Music to My Ears

“Miss M., I’m so tired today because I was up really late.  I could not put down The Luxe!  It’s sooooo good!”

And once this student told me the above, I immediately had a waiting list for my copy of the book.  When she finished the last chapter in class today, she immediately walked it over to the next girl on the list.  Nothing makes me happier than seeing my kids recommending books to each other.  

Oh, and how did my day end?  With my late dismissal girls fighting over the boys in their books.  Passionately defending their choices.  And backing them up with evidence from the text that proved what amazing “husbands” they would make.  Gotta love it!

Welcome, Kelly Gallagher!

Kelly Gallagher, author of the upcoming Readicide: How Schools Are Killing Reading and What You Can Do About It (available to read online here), has been on a blog tour all week.  Today I am thrilled to introduce him here, at TheReadingZone!  For the past few days, Kelly has been answering questions posed by you, the readers.  I am thrilled to include his responses here!

From Ann- As a teacher, what can I do about programs like Accelerated Reader? How do I keep my job (as an untenured teacher) but still instill that passion for reading in my students?

 

The key word in the question is “untenured.”  :) The good news is that AR
allows students to read real books…and good books, too. The bad news is
that the love of reading is undermined by the dumb quizzes and the quest for
points. I would explore ways of using the books but reducing the quizzes and
point grubbing (See McQuillan’s study in Readicide). Read Alfie Kohn¹s
Punished By Rewards: The Trouble with Gold Stars, Incentive Plans, A’s, Praise, and Other Bribes—great book.

After you are tenured, close the door and do what you think is best for your
kids. Take a more active stance. Educate others on the long-term
de-motivation caused by  ³carrot² programs. Model, model, model. Surround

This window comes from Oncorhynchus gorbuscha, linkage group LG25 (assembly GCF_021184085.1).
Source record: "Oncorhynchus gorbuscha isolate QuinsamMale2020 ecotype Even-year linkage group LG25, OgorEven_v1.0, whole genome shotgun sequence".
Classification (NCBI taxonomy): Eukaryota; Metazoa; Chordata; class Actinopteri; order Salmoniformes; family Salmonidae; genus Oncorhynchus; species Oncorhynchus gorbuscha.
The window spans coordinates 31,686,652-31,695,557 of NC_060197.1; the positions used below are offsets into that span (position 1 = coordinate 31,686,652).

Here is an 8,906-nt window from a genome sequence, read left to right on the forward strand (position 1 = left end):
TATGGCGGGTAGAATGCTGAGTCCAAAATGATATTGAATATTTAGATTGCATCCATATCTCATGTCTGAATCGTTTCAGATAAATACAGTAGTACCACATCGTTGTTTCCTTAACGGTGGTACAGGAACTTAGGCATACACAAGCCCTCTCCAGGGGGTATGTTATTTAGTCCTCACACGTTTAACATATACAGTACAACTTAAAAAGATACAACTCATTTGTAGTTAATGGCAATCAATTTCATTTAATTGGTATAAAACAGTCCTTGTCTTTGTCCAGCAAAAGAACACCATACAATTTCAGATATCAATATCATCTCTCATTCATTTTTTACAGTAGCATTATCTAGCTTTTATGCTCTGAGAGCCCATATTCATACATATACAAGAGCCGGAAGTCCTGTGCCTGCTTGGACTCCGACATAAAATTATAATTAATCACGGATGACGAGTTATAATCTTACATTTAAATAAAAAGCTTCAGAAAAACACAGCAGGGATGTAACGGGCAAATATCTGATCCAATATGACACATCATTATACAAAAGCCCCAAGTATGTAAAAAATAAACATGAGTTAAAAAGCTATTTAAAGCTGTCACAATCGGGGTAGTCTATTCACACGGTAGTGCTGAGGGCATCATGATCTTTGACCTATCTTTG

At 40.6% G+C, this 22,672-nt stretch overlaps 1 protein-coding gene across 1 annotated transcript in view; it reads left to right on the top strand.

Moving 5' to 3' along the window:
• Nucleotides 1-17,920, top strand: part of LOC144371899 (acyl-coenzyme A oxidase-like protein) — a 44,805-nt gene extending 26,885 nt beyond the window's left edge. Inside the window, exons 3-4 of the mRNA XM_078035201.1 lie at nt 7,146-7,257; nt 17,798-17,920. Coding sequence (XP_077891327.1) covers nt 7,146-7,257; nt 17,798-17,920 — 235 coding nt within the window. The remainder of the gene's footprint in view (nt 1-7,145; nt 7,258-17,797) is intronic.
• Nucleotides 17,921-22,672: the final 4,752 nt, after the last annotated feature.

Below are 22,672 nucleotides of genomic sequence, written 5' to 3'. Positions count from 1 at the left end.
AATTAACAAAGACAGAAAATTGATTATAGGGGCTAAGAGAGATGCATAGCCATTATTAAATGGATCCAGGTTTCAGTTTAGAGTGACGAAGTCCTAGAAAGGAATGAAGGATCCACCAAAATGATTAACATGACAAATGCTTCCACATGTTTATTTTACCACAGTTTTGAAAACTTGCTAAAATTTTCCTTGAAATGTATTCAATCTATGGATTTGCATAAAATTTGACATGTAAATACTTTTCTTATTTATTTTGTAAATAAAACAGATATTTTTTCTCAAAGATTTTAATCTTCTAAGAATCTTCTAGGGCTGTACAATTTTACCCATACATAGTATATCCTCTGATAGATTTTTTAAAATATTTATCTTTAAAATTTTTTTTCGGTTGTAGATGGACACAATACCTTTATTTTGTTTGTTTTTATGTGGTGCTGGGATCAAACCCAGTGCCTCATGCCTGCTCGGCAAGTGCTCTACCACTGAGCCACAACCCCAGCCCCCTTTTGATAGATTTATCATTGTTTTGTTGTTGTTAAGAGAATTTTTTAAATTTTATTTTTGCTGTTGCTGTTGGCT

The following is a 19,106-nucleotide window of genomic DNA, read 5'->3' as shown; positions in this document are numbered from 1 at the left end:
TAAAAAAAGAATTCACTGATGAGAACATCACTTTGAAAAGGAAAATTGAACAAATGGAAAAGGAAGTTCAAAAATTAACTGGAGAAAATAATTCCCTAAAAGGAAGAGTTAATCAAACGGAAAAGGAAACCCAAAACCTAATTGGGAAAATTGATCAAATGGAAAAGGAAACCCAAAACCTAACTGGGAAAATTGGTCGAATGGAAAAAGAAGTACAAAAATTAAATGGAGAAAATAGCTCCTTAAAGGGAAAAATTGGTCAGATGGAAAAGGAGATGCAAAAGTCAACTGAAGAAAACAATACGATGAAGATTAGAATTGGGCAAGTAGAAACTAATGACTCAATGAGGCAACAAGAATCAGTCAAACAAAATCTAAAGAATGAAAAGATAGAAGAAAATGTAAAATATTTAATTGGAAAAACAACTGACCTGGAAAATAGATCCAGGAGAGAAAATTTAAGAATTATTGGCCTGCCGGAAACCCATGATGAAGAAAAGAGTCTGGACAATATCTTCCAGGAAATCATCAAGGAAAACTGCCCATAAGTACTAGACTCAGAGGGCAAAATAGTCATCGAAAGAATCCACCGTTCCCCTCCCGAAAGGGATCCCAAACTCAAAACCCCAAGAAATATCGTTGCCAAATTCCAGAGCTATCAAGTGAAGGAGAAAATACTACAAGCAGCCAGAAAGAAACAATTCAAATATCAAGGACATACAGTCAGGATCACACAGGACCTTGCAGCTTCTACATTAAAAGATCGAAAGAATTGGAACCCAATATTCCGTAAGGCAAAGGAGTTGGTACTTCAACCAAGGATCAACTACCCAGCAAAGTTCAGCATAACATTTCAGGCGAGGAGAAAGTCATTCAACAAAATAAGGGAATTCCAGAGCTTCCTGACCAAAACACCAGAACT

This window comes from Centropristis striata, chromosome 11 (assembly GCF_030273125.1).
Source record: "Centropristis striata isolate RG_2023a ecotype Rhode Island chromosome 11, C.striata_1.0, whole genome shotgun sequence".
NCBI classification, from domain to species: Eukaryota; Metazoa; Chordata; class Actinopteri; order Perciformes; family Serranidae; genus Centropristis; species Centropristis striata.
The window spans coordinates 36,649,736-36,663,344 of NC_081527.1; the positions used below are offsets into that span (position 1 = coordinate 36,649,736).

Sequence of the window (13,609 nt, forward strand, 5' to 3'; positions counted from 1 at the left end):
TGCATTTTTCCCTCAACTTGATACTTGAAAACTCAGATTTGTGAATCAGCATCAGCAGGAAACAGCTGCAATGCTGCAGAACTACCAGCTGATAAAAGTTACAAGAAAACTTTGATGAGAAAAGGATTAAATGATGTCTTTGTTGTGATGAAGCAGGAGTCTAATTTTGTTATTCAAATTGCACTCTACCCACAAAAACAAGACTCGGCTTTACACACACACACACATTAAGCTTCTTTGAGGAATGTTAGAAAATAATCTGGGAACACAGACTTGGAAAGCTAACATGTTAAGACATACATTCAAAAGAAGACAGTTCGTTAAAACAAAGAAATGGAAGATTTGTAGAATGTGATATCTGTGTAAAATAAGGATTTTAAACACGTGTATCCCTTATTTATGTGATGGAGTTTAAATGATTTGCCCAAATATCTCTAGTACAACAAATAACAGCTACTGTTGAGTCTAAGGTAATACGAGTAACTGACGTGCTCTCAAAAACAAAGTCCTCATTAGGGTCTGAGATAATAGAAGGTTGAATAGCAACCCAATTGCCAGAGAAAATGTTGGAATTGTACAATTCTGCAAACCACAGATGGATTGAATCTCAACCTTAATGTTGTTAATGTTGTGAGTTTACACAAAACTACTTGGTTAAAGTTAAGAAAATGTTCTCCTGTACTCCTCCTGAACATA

kids with great books.

 

From Clix- Oh! I’d want to know if he has a blog ;)

I don’t, but I do have a website, www.kellygallagher.org

 

From Lisa: I have been flipping through and reading over at The Tempered Radical. I guess my big question is how do we help them love reading AND do well on the test. Obviously we have to care about the test whether we actually care about it or not. : ) I have my own ideas on this subject, but would like to hear his.

If you turn students into readers, they will do fine on the tests. There is
a direct and strong correlation between time spent reading and performance
on mandated reading tests. Not surprisingly, students who do the most
reading are the students who score highest. Conversely, students who do the
least amount of reading frequently score the lowest. If we want our students
to score higher, they have to read more. Incidentally, I have not had a
single student in over 20 years of teaching who was a non-reader and who
also scored high on the verbal section of the SAT. Not one. On the other
hand, I can pretty much predict which of my students will score well on the
exam before they take it. You guessed it: the readers.

 

It seems that reward programs for reading are all the rage now- from AR (Accelerated Reader) to Scholastic’s Read 180. How does a teacher work with these mandated programs when the district is unable to purchase more than a few dozen tests? In other words, when students must complete reward programs but can only choose books from a small, preselected list (that often includes more classics than anything else!), how does a teacher continue “the good fight”?

 

The best thing about AR is that it gets kids to read good books. The worst
thing about AR is it ties all reading to a stupid reward system‹a system
that teaches students to read because they can earn points (instead of